Mark Saunders, acting pro se, filed suit last summer against the Newton Covenant Church (“NCC”) and a number of individuals who are or were involved with running the NCC. He asserted copyright infringement in connection with a document that Saunders had prepared and planned to read at a meeting concerning whether the Administrative Commission of the Presbytery of Boston would assume control of the church following the NCC’s relaxation of rules relating to same sex marriage and gay and lesbian ordination. The dispute ultimately led to a schism within the NCC, with some members (including the defendants) splitting away and forming their own church. Saunders learned that the new church had obtained and copied the document that he had prepared, and had used the letter in attempts to obtain the physical church building and property in a lawsuit filed in state court. He obtained a copyright registration and filed the complaint without attaching a copy of the document in question. The gravamen of the complaint was that the breakaway members had used the content of the document in shaping their legal arguments in the property dispute.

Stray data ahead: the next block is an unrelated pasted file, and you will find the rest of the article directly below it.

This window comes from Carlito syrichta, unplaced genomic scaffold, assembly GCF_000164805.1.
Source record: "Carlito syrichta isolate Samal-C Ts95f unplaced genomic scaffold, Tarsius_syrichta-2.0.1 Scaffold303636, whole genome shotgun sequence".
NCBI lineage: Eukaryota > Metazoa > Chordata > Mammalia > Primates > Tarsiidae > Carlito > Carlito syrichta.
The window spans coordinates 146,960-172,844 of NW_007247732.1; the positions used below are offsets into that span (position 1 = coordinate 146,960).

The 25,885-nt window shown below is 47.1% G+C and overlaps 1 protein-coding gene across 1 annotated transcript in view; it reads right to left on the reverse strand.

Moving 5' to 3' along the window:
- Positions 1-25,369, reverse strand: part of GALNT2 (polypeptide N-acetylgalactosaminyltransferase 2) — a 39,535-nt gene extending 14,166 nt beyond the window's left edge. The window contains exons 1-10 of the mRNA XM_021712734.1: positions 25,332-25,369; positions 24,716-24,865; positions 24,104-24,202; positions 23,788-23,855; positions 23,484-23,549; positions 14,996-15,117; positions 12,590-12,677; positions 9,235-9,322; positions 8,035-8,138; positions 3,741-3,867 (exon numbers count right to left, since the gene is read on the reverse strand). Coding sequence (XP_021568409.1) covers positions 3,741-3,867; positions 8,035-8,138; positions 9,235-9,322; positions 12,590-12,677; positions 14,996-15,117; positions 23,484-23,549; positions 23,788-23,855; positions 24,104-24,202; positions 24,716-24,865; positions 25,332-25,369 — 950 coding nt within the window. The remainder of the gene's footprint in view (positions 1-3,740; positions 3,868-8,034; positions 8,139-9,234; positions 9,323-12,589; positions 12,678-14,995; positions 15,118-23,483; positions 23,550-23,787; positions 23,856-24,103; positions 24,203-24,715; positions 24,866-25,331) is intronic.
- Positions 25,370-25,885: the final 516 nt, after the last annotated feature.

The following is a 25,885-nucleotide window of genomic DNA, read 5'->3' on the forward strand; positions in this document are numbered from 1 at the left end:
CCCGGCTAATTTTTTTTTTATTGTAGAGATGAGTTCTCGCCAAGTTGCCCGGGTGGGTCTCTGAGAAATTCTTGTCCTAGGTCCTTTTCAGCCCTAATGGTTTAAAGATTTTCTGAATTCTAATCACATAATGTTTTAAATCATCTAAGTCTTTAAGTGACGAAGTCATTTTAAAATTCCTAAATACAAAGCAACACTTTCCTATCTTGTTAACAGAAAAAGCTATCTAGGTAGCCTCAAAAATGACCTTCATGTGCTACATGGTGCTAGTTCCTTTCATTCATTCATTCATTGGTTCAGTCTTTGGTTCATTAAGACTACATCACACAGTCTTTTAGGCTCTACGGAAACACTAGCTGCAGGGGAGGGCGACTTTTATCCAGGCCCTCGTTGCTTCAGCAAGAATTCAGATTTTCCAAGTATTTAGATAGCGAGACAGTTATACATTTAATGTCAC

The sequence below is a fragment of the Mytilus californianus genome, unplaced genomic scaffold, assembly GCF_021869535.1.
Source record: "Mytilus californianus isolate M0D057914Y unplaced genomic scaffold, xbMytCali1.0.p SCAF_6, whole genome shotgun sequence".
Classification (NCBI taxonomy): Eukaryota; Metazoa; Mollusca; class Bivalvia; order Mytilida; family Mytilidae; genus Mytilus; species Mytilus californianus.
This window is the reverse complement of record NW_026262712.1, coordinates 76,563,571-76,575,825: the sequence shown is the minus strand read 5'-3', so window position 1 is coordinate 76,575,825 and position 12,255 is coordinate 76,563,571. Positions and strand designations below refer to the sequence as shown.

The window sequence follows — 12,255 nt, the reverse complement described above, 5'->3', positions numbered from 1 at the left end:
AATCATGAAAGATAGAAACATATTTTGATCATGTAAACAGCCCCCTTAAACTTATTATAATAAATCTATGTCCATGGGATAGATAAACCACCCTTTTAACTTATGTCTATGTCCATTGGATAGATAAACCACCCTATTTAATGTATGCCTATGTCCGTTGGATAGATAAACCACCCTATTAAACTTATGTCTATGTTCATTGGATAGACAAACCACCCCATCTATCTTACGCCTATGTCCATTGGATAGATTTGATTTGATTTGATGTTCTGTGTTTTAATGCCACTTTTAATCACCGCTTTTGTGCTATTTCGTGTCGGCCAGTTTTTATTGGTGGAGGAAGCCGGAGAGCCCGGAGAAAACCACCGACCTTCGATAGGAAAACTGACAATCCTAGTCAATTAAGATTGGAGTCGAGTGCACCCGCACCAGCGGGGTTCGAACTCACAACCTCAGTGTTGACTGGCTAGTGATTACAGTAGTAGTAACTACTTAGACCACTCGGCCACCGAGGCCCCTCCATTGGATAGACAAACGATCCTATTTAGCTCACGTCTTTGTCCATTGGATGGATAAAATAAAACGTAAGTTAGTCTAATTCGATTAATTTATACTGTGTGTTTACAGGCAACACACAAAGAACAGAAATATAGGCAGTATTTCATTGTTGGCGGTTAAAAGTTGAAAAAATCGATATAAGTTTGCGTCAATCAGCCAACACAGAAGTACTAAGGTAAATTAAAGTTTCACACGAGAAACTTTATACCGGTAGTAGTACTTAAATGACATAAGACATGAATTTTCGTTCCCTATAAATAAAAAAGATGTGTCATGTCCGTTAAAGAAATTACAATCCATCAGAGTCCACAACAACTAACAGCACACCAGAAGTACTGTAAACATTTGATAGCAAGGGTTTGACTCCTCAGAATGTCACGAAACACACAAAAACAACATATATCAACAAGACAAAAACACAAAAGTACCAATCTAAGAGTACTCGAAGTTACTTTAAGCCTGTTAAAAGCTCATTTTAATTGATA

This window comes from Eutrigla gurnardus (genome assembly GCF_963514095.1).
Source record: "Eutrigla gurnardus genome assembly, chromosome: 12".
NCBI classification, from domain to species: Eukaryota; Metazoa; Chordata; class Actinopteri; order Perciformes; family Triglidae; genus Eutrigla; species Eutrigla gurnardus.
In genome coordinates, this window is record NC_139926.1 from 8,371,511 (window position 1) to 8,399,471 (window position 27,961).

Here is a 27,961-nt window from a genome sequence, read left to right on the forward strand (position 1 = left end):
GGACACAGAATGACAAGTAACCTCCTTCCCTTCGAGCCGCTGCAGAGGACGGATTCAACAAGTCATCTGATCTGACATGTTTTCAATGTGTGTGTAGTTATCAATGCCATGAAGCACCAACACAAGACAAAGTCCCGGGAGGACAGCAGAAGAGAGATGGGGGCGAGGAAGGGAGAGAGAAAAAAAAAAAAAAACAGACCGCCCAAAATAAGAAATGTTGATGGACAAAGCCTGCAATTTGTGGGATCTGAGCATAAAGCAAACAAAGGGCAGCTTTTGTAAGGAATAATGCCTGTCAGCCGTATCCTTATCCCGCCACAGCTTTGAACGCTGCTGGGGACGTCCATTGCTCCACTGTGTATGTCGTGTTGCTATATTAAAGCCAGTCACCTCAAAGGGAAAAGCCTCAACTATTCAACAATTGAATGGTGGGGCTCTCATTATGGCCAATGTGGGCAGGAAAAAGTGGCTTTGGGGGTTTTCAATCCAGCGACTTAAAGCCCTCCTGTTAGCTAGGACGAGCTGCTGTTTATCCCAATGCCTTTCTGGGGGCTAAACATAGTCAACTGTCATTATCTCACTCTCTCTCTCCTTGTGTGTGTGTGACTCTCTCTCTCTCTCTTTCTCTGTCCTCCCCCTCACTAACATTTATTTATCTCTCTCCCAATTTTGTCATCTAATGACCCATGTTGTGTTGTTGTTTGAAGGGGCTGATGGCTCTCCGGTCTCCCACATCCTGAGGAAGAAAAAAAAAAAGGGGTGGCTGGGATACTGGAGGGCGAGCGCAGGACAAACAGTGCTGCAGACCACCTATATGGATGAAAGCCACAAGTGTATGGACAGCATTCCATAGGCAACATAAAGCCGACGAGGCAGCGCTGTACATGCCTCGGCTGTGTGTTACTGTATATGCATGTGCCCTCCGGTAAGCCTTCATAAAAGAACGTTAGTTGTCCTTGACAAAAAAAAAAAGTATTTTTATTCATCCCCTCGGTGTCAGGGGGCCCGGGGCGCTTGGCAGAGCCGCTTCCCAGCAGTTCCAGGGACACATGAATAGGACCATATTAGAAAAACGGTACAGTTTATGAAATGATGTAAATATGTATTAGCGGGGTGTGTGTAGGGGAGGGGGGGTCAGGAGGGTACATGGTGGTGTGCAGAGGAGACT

Judge Kelley granted Saunders’ motion to proceed in forma pauperis, but sua sponte ordered the plaintiff to show cause as to why its claims should not be dismissed. She noted that, without having a copy of the document in question before her, she could not assess whether the allegations properly pled infringement of his expression of the ideas as found in the document or whether it really was asserting the use of the underlying ideas themselves, which are not protected by copyright law.
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